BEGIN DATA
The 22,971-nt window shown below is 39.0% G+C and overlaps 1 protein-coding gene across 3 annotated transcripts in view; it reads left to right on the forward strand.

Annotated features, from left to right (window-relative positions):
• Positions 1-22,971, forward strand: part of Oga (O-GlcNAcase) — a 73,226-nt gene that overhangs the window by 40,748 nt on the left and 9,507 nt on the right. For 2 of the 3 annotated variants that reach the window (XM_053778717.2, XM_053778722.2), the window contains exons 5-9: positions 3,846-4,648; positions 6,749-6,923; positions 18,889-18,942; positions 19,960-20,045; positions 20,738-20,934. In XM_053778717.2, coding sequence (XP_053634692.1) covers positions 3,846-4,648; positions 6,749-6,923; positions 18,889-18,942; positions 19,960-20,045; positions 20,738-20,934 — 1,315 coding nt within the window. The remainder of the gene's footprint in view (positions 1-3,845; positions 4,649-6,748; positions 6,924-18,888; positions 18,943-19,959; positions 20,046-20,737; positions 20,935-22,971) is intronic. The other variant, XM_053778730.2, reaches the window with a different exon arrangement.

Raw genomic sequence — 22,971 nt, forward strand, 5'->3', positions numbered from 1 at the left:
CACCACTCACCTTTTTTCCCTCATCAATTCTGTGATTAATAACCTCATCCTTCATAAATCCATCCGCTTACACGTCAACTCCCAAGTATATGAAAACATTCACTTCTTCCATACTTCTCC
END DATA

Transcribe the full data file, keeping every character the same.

The 22,971-nt window shown below is 39.0% G+C and overlaps 1 protein-coding gene across 3 annotated transcripts in view; it reads left to right on the forward strand.

Annotated features, from left to right (window-relative positions):
• Positions 1-22,971, forward strand: part of Oga (O-GlcNAcase) — a 73,226-nt gene that overhangs the window by 40,748 nt on the left and 9,507 nt on the right. For 2 of the 3 annotated variants that reach the window (XM_053778717.2, XM_053778722.2), the window contains exons 5-9: positions 3,846-4,648; positions 6,749-6,923; positions 18,889-18,942; positions 19,960-20,045; positions 20,738-20,934. In XM_053778717.2, coding sequence (XP_053634692.1) covers positions 3,846-4,648; positions 6,749-6,923; positions 18,889-18,942; positions 19,960-20,045; positions 20,738-20,934 — 1,315 coding nt within the window. The remainder of the gene's footprint in view (positions 1-3,845; positions 4,649-6,748; positions 6,924-18,888; positions 18,943-19,959; positions 20,046-20,737; positions 20,935-22,971) is intronic. The other variant, XM_053778730.2, reaches the window with a different exon arrangement.

Raw genomic sequence — 22,971 nt, forward strand, 5'->3', positions numbered from 1 at the left:
CACCACTCACCTTTTTTCCCTCATCAATTCTGTGATTAATAACCTCATCCTTCATAAATCCATCCGCTTACACGTCAACTCCCAAGTATATGAAAACATTCACTTCTTCCATACTTCTCC